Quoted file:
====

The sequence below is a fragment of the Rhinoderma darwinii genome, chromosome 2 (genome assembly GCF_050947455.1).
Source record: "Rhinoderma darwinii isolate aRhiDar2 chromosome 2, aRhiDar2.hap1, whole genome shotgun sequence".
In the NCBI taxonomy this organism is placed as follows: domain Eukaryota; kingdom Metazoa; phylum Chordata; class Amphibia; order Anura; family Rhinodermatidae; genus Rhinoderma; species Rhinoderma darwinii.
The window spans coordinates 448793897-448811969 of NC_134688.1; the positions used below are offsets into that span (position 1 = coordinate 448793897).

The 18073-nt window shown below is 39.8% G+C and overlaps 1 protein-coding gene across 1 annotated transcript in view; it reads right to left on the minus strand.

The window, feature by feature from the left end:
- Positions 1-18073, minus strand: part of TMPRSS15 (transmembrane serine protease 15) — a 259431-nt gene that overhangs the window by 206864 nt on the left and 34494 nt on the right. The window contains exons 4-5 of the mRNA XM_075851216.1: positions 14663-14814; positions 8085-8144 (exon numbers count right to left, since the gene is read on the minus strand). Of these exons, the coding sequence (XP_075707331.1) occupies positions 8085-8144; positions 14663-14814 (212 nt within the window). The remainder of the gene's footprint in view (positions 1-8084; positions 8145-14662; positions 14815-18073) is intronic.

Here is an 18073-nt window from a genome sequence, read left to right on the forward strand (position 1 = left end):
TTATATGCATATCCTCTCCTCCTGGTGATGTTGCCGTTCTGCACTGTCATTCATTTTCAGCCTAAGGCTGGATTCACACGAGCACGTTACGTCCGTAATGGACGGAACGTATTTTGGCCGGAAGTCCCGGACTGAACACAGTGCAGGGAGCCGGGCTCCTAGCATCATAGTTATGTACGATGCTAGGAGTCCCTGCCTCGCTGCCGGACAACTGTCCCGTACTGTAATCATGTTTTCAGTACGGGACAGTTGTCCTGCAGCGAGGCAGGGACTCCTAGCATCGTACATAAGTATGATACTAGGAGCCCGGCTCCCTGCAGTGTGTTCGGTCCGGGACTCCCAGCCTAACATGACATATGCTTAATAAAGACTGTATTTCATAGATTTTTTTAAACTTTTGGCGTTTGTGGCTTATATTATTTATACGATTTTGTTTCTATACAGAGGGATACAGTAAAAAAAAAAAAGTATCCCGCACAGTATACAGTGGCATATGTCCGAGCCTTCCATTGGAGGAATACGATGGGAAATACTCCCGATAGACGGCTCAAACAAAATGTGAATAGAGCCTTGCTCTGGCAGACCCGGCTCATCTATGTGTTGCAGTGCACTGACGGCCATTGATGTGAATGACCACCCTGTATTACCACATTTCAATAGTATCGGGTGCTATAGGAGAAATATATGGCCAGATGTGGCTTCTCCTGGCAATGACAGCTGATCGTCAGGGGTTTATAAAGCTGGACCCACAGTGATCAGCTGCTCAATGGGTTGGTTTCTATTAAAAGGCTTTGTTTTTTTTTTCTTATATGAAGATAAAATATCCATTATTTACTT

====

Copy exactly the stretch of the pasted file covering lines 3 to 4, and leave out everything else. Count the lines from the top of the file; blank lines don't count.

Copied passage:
In the NCBI taxonomy this organism is placed as follows: domain Eukaryota; kingdom Metazoa; phylum Chordata; class Amphibia; order Anura; family Rhinodermatidae; genus Rhinoderma; species Rhinoderma darwinii.
The window spans coordinates 448793897-448811969 of NC_134688.1; the positions used below are offsets into that span (position 1 = coordinate 448793897).